Figure 1 shows a conceptual diagram of the WDM up-conversion system. In the optical line terminal (OLT), direct modulation laser diodes are employed as optical sources of WDM channels. After combining the channels, the BB WDM signals are sent into the optical up-conversion system and all WDM channels are up-converted simultaneously. After transmission over SSMF, WDM channels are separated using an array wave guide (AWG) and sent to the optical network units (ONU). At the ONU, optical signals are separated by an optical coupler for wireless and wired applications.
Optical millimeter-wave signal generation, using a frequency quadrupling technique and no filtering, is the key to the optical up-conversion system . Figure 2 shows a conceptual diagram of the proposed frequency quadrupling with filtering technique. The key component of the optical up-conversion system is a commercially available dual-parallel MZM which is composed of three sub-MZM: MZ-a, MZ-b and MZ-c. Both MZ-a and MZ-b are biased at the maximum transmission point and MZ-c is biased at the minimum transmission point. Assume that the field of optical source is defined as
where Eo denotes the amplitude of the optical field, and ωo is the angular frequency of the optical carrier. Electrical RF driving signals sent into MZ-a and MZ-b are Va(t) = Vm cos(ωRFt) and Vb(t) = Vm cos(ωRFt + π/2) , respectively, where ωRF is the angular frequency of the electrical driving signal. The optical field at the output of the dual-parallel MZM can be expressed as
where the phase modulation index m is πVm/2Vx and J4n-2 denotes the Bessel function of the first kind of order 4n-2. Due to the properties of Bessel function, the optical sidebands with the orders exceeding J2 can be ignored without generating considerable error. Therefore, the output optical field can be simplified as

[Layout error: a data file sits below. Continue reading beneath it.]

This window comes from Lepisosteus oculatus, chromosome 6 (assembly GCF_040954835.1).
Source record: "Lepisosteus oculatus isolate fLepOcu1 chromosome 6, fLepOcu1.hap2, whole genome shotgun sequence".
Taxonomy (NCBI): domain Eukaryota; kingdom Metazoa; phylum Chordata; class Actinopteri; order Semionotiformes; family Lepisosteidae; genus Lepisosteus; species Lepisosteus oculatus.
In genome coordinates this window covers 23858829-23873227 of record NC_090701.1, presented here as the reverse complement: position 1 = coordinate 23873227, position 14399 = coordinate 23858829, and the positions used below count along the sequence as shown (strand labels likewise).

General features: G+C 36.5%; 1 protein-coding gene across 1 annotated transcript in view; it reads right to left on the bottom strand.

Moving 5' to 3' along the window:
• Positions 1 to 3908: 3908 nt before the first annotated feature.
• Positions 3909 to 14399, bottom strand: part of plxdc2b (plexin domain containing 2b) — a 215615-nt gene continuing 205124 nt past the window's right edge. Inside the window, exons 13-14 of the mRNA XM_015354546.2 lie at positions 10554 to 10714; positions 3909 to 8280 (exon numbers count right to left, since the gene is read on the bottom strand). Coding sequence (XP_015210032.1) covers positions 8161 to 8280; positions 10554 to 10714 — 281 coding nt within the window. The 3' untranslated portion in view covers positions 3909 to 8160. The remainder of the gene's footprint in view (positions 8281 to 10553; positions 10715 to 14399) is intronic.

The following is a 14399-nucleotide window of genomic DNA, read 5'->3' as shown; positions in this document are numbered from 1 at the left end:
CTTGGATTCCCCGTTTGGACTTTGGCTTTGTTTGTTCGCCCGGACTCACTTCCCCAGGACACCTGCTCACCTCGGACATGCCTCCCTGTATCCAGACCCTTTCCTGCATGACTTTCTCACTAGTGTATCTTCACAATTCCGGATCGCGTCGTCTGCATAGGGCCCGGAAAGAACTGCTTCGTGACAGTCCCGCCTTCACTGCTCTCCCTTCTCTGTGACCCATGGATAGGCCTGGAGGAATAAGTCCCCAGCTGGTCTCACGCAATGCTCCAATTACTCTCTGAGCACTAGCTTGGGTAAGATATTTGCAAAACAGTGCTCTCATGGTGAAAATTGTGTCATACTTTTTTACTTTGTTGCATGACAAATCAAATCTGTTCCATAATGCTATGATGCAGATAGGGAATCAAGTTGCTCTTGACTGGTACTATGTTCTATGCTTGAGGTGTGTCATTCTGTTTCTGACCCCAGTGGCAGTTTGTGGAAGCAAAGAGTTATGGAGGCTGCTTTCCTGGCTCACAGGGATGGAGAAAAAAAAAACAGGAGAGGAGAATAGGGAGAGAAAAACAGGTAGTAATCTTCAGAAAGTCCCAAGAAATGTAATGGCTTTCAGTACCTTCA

After square-law detection using a photo diode, only the electrical signal with a frequency four times that of the electrical driving signal, ωRF, will be detected .
Figure 3 shows the experimental setup of the WDM optical up-conversion system with frequency quadrupling. Four distributed feedback (DFB) lasers are utilized as the four-channel WDM signals with optical wavelengths from 1544.53 to 1546.92 nm with 100-GHz channel spacing. A 1.25-Gb/s on-off-keying (OOK) pseudo random bit sequences (PRBS) signal with a word length of 231-1 are simultaneously modulated on all of the WDM channels using a single electrode MZM. The WDM BB channels are then sent into the optical up-conversion system with frequency quadrupling, and all WDM channels are up-converted simultaneously. The up-converted millimeter-wave signals are then amplified by an erbium-doped fiber amplifier (EDFA) before being transmitted over 50-km SSMF. After the transmission, a tunable optical filter (TOF) is employed to select the desired channel. At the remote node (RN), an optical coupler is utilized to separate the optical power for wireless and wired applications. For wireless application, RF OOK signals are detected using a high-frequency photo receiver along with an electrical band pass filter to select the desired RF signal. The electrical RF OOK signals are then down-converted to BB and sent into a bit error rate tester (BERT). On the other hand, the BB OOK signals are received directly using a 1.25-GHz photo receiver, which is compatible with existing PON, and analyzed using the BERT.
3. Results and discussion
Figure 4(a) presents the optical spectrum of a single channel 1.25-Gb/s BB OOK signal. Figure 4(b) shows the optical spectrum of the up-converted millimeter-wave signal using the proposed system with a 5-GHz RF driving signal. Following the optical up-conversion, the HDSR of the generated 20-GHz millimeter-wave signal exceeds 39 dB.
Although the MZM has been used for several decades, bias drift, which affects MZM performance, remains an important issue when the MZM is biased at the maximum or minimum transmission point. In the proposed optical up-conversion system, both MZ-a and MZ-b are biased at the maximum transmission point, and MZ-c is biased at the minimum transmission point. Therefore, the single channel HDSR and performance degrading due to bias drift are investigated in this work.